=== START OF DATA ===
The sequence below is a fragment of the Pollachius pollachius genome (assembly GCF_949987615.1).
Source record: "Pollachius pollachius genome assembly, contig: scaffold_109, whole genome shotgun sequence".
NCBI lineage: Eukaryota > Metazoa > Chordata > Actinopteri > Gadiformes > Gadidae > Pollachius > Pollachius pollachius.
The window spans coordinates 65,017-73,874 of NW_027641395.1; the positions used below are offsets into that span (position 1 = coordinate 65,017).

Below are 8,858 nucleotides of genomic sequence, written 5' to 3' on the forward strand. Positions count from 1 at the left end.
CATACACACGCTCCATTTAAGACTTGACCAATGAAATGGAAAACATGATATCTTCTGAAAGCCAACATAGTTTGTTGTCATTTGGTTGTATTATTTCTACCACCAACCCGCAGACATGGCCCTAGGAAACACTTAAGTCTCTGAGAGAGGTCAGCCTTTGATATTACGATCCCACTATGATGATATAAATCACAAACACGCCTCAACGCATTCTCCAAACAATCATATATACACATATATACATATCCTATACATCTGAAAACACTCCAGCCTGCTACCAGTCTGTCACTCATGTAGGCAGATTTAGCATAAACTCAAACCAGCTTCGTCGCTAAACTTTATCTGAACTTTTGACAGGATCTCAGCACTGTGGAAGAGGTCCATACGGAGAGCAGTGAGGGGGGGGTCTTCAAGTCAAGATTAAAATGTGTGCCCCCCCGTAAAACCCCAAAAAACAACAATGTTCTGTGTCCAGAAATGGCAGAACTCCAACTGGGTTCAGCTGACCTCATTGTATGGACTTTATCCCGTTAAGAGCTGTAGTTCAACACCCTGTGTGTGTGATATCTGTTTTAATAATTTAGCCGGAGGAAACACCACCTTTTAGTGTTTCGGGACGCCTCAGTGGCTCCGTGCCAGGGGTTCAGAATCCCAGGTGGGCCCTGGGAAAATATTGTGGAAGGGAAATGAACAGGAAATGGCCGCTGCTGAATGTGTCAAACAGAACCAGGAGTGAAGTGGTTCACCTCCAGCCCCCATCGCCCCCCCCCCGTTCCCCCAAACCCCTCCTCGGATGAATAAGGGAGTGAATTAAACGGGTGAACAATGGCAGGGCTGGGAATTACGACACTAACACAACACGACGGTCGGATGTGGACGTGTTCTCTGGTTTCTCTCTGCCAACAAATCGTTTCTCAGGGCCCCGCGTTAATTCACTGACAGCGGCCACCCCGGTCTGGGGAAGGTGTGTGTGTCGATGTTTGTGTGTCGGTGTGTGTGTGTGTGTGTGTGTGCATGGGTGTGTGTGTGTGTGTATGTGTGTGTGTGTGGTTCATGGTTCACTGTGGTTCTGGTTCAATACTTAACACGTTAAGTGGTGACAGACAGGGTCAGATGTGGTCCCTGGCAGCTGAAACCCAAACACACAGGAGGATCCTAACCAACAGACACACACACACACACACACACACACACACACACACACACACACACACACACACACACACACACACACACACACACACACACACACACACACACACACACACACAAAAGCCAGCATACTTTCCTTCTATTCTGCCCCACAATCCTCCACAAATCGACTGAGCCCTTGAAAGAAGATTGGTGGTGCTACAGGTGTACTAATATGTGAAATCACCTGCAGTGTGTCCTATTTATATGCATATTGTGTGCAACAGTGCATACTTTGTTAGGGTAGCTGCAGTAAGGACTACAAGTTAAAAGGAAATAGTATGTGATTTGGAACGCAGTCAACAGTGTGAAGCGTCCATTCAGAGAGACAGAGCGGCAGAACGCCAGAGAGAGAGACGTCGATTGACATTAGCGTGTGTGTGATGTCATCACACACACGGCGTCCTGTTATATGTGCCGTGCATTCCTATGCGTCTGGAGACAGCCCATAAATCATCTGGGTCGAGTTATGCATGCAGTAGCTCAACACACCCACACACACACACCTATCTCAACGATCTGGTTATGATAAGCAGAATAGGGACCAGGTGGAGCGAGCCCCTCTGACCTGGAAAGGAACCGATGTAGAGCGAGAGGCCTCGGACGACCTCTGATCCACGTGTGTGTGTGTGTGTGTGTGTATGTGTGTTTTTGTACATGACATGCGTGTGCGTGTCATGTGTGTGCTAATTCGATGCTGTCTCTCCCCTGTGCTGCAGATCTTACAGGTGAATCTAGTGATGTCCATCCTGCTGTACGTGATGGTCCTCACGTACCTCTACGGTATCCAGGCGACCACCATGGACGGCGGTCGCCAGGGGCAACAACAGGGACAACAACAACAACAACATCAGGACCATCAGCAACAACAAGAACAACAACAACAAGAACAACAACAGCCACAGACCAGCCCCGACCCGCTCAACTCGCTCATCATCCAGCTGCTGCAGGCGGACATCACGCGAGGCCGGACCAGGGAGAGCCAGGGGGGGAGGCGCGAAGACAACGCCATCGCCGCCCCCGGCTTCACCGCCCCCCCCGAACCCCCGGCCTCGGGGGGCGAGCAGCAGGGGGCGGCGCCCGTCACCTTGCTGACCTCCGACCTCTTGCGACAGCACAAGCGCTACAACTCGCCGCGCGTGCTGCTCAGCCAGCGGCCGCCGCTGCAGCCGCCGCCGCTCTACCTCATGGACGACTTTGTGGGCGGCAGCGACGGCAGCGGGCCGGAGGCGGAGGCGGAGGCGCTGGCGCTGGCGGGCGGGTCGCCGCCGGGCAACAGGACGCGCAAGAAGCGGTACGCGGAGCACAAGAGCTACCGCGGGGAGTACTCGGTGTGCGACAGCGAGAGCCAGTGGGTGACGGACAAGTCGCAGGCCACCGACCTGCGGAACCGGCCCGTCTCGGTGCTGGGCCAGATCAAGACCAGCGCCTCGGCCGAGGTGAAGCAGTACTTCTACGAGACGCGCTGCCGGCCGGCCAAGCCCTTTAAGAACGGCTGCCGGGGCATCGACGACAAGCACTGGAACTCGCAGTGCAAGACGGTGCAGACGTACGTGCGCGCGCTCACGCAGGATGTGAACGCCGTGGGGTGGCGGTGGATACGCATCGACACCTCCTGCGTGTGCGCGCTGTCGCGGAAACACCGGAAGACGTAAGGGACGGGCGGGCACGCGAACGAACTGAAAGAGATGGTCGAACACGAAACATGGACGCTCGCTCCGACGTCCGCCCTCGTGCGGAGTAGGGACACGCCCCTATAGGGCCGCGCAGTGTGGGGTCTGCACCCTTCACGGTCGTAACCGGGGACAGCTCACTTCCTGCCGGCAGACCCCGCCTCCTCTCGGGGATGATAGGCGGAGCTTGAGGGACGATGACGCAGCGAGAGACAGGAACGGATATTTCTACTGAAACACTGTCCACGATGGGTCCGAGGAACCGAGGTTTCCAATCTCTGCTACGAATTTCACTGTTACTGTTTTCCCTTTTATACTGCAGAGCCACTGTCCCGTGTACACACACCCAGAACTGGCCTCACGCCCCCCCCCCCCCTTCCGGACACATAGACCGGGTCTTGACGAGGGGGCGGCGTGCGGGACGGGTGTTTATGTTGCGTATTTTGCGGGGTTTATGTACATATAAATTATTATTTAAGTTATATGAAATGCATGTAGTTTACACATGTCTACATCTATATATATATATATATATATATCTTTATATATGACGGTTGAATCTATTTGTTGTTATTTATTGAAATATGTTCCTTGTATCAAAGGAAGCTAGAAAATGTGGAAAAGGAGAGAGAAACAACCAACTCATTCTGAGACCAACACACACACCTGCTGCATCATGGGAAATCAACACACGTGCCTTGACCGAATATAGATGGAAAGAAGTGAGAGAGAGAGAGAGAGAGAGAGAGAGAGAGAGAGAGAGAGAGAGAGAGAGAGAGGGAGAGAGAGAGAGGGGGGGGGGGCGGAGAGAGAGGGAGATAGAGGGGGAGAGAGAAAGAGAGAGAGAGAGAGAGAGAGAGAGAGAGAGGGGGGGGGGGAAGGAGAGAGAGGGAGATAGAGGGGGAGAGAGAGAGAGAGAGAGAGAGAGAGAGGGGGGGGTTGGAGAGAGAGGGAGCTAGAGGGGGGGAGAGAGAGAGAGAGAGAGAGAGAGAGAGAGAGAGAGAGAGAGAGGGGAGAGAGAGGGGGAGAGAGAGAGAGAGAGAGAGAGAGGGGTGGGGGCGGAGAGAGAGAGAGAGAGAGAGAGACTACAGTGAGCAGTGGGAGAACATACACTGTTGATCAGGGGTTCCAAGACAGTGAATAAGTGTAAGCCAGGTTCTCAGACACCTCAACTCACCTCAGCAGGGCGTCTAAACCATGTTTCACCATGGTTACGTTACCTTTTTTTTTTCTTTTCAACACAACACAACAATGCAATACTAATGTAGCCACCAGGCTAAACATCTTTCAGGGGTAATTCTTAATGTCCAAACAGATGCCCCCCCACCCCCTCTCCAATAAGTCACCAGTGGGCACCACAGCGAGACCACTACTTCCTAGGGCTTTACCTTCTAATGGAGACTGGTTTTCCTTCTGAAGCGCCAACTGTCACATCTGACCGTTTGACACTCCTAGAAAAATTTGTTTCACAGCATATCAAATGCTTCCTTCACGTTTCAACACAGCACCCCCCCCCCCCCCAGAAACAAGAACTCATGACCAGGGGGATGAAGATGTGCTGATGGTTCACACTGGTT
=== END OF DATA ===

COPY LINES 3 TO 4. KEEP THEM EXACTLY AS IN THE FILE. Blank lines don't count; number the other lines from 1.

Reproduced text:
NCBI lineage: Eukaryota > Metazoa > Chordata > Actinopteri > Gadiformes > Gadidae > Pollachius > Pollachius pollachius.
The window spans coordinates 65,017-73,874 of NW_027641395.1; the positions used below are offsets into that span (position 1 = coordinate 65,017).